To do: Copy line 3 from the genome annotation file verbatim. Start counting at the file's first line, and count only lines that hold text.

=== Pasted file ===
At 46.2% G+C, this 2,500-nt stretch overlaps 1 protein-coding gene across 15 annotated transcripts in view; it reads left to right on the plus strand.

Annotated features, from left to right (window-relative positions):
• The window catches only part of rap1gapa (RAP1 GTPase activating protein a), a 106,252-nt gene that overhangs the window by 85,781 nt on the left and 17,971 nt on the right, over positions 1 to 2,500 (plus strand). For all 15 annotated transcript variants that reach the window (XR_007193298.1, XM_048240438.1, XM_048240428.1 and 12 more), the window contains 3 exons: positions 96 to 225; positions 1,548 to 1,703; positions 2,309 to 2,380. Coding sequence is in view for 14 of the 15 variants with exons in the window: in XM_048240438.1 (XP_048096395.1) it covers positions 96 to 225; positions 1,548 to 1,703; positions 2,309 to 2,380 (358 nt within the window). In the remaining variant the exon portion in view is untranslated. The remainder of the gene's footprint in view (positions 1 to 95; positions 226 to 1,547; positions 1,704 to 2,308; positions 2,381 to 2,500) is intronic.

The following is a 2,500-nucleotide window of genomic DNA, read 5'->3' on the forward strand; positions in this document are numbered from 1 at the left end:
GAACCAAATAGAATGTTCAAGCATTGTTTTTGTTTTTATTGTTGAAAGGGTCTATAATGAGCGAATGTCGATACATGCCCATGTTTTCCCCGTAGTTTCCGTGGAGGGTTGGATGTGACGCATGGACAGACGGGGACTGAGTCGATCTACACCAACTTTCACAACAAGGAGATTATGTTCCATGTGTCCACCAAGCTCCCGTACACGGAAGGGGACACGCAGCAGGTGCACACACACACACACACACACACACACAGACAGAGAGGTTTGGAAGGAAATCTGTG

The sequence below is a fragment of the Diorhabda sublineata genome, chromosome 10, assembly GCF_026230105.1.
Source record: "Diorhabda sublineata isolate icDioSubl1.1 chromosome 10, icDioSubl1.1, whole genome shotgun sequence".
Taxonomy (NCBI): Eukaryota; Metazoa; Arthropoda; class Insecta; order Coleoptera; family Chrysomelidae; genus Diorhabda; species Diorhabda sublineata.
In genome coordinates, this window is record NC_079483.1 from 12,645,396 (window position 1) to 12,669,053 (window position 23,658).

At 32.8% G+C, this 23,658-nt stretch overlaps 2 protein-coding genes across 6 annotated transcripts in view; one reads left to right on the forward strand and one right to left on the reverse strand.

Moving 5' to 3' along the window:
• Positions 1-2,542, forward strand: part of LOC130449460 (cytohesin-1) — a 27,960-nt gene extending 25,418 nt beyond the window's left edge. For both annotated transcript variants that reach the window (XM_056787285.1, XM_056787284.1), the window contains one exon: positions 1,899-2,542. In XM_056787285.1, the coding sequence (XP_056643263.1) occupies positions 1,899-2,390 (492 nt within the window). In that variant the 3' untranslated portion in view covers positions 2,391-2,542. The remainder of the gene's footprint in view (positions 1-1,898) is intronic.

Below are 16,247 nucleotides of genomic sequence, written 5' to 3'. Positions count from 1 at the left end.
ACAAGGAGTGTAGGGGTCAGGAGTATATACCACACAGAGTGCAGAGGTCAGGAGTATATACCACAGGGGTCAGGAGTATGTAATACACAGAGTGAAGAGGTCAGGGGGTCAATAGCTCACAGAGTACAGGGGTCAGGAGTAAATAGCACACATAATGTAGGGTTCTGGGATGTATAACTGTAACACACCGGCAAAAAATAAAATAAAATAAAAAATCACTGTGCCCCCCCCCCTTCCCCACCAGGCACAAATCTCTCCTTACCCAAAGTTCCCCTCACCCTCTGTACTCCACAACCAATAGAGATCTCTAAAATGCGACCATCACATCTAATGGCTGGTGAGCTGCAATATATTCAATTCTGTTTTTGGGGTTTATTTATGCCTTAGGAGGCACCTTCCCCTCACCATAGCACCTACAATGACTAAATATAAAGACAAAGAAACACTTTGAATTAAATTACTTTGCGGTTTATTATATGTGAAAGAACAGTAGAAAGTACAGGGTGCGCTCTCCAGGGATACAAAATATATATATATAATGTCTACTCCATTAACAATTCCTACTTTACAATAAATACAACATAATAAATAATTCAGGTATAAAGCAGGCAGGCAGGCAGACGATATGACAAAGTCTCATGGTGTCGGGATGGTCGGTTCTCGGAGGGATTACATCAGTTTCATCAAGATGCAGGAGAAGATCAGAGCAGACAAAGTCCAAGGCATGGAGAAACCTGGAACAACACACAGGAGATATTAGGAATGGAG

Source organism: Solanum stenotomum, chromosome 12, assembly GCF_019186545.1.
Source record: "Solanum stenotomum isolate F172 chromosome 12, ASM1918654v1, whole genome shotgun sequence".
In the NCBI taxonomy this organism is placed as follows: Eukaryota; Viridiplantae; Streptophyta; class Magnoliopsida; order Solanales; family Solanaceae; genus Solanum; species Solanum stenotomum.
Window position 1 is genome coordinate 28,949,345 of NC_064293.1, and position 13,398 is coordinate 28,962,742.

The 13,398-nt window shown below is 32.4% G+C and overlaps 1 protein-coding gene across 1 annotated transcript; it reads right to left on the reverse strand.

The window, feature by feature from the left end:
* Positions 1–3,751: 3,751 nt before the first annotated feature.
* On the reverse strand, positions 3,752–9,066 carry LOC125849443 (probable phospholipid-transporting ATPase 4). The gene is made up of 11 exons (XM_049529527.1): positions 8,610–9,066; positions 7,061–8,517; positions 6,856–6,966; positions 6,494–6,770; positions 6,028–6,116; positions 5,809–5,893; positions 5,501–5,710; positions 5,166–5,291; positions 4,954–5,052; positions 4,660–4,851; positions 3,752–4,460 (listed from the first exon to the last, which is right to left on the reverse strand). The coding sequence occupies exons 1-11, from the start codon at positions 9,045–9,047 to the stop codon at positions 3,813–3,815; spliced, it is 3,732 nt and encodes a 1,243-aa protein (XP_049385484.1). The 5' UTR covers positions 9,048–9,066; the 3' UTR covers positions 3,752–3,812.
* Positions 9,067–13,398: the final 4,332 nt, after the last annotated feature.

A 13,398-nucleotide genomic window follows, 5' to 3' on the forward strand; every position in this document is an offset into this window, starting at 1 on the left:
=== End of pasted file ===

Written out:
• The window catches only part of rap1gapa (RAP1 GTPase activating protein a), a 106,252-nt gene that overhangs the window by 85,781 nt on the left and 17,971 nt on the right, over positions 1 to 2,500 (plus strand). For all 15 annotated transcript variants that reach the window (XR_007193298.1, XM_048240438.1, XM_048240428.1 and 12 more), the window contains 3 exons: positions 96 to 225; positions 1,548 to 1,703; positions 2,309 to 2,380. Coding sequence is in view for 14 of the 15 variants with exons in the window: in XM_048240438.1 (XP_048096395.1) it covers positions 96 to 225; positions 1,548 to 1,703; positions 2,309 to 2,380 (358 nt within the window). In the remaining variant the exon portion in view is untranslated. The remainder of the gene's footprint in view (positions 1 to 95; positions 226 to 1,547; positions 1,704 to 2,308; positions 2,381 to 2,500) is intronic.